For migrant labourers returning home even the special trains are becoming death traps

Two deaths, lack of food and water, many unplanned ‘diversions’, the Indian Railways has never been so off track

Shramik TrainImage

This is probably one of the most heartbreaking stories that highlights the conditions of the ‘special’ Shramik trains that have been arranged to take migrant workers back to their homes as they flee their inhospitable workplaces. However, so far, there has been no outrage demaning an inquiry into how a 10-month-old baby died on board a Shramik train in Uttar Pradesh.

No one has asked for a reply from the Union Railway Minister Piyush Goyal even as the baby’s family who were travelling on the  Shramik train to UP, that it was the Railways’ apathy that led to the tragedy. According to a report by The Telegraph, the 10-month-old baby boy had fever and was experiencing breathing difficulties on board the train, the family had asked for help from the officials at many stations enroute, including at the halt at Aligarh.

As most railway doctors are now on duty at Covid-19 hospitals, this resulted in the delay of arranging for a doctor provided at Tundla railway station, however, it was too late, the child’s grandfather Dev Lal has been quoted in news reports. The baby’s family has alleged that no one at the  railways arrange for a doctor despite their repeated pleas. “They said any help would be available only in Tundla,” said Lal as quoted by The Tribune.

According to the report, Priyanka Devi, the young  mother from Bihar’s Notan village in West Champaran, had gone to visit her parents in Noida with the baby. They had got stuck there when the lockdown was suddenly announced.

As the Railways suspected that the baby had died of Covid-19 and then took the family to a quarantine centre in Tundla,. This story of state apathy was exposed on Monday when someone else at the quarantine facility leaked the news to local journalists as the child’s mother’s  condition worsened.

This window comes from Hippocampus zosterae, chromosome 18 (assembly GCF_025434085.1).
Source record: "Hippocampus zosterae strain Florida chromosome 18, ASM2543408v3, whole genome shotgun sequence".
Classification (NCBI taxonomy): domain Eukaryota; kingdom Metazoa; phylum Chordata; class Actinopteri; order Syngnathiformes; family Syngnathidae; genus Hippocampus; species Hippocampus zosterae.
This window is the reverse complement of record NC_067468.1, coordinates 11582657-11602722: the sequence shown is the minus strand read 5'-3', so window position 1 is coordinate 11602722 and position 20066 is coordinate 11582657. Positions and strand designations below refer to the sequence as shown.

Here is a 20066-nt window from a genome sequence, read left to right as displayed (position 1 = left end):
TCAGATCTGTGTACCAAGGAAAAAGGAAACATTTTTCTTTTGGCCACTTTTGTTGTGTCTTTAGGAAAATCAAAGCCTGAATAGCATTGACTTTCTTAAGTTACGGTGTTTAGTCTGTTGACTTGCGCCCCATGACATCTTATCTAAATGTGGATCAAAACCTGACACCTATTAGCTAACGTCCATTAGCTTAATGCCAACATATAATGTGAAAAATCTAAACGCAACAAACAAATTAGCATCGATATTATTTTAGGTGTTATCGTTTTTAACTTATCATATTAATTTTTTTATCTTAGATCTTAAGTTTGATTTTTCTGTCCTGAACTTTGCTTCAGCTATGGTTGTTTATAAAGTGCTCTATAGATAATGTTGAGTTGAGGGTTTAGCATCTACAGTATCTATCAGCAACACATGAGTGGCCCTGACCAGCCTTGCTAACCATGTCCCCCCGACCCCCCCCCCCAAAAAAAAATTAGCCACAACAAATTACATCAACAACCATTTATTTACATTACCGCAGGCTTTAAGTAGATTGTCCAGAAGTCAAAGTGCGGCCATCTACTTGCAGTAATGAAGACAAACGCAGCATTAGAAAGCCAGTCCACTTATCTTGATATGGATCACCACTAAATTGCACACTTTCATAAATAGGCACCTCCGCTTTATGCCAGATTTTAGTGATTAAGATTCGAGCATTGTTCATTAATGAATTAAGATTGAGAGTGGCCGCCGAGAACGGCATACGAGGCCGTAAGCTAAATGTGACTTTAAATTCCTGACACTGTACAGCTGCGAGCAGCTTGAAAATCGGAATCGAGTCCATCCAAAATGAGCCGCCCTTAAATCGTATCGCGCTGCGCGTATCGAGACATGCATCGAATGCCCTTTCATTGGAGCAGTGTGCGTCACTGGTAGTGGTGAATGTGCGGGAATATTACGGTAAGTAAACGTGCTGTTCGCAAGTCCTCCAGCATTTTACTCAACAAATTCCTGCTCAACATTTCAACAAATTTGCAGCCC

One more death, allegedly due to hunger, has been reported from another Shramik Express train headed towards Uttar Pradesh. The Tribune reports on the tragic death of a 46-year-old migrant construction worker, who was  traveling from Mumbai to Jaunpur district in Uttar Pradesh. He died on Saturday, allegedly because no water or food had been provided on the train packed with migrant workers. The Tribune quotes his nephew Raveesh Yadav, who said the victim had not eaten anything in 60 hours.

Yadav told the paper that his uncle who was “complaining of hunger and pain all over his body, fainted half an hour before we reached Varanasi Cantonment and died within a few minutes.” He added that he and his uncle were hungry when they boarded the train but could not find food or water to buy. “We weren’t carrying any food or water because we had heard the railways were providing food packs and water bottles on the trains. Even the other passengers in our compartment had no food or water left with them, so nobody could help us. And there was no water in the train at all,” he told reporters.

From the railways, news reports state that Ravi Prakash Chaturvedi, additional divisional railway manager, Varanasi, has denied that no food or water had been served on the train. “The man died before the train reached Varanasi Cantonment station. The GRP took the body in custody. Family members of the dead man have said he was a heart patient and may have died because of that,” he said.